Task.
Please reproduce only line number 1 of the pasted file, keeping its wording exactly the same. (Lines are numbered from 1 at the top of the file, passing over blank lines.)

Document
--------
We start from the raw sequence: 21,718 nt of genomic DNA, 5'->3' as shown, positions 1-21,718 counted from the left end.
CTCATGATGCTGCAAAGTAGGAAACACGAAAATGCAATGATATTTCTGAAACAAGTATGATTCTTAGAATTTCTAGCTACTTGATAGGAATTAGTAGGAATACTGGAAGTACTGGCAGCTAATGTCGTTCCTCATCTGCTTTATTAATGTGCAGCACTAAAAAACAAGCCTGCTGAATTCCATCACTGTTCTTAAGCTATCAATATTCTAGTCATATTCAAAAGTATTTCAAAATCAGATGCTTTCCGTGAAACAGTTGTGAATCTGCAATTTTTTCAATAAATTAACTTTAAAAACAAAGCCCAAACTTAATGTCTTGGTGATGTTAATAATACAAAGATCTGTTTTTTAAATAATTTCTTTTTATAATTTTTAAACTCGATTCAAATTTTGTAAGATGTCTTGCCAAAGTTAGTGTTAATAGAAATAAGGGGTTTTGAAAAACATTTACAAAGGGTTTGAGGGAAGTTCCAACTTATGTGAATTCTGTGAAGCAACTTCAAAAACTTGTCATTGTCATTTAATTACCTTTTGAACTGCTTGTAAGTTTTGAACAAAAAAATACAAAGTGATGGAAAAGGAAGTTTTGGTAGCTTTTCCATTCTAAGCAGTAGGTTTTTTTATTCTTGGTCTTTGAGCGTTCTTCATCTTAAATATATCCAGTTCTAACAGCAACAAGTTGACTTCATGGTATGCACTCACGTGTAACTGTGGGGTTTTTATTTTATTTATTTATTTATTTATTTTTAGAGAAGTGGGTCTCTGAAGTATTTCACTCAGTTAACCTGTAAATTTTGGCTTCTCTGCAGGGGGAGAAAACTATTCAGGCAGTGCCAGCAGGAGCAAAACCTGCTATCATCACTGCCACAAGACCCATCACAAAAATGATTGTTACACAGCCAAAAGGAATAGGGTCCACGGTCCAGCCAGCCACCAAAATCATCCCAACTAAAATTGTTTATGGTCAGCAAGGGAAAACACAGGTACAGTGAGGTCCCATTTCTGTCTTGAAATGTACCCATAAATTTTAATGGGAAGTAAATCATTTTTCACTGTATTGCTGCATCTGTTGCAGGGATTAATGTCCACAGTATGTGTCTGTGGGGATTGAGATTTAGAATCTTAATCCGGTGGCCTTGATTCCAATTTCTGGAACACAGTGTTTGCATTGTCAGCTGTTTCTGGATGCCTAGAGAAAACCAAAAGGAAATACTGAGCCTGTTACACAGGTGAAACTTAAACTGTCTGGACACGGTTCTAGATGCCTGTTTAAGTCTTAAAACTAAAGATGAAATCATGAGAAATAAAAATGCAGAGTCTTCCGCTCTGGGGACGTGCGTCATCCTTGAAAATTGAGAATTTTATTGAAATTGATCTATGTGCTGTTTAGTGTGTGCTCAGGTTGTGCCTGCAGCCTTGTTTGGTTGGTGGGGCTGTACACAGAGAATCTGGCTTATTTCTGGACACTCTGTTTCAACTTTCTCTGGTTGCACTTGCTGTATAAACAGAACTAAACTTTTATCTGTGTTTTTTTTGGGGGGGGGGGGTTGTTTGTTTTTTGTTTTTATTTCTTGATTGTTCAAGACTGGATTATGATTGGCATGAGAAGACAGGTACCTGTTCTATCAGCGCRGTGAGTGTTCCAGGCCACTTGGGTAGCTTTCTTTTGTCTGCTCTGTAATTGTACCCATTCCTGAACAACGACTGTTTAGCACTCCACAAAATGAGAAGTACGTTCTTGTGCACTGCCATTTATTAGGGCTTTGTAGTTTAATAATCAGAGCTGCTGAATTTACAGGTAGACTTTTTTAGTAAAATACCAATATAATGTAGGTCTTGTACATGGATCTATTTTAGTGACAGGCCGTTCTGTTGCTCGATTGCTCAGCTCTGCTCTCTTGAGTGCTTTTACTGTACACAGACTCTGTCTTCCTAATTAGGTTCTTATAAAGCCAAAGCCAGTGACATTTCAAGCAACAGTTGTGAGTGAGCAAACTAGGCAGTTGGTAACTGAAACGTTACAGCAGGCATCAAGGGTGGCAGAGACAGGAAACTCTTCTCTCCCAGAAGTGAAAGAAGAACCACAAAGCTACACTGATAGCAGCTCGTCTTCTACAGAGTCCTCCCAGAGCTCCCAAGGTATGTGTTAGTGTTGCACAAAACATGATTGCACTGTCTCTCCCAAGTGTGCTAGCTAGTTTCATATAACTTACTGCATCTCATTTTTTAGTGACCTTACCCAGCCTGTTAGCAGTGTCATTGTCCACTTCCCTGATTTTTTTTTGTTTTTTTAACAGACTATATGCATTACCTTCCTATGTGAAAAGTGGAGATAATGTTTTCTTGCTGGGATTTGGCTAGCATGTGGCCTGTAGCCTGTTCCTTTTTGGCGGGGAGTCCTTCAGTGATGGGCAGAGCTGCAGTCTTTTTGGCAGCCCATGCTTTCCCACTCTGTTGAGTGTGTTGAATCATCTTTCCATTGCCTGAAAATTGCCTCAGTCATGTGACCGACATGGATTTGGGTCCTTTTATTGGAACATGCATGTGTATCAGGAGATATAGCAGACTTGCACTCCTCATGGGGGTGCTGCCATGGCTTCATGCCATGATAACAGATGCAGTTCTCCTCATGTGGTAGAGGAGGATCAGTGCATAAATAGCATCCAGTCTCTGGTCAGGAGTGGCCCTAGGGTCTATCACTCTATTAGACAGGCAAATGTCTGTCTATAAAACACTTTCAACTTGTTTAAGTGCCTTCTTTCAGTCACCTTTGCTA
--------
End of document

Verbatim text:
We start from the raw sequence: 21,718 nt of genomic DNA, 5'->3' as shown, positions 1-21,718 counted from the left end.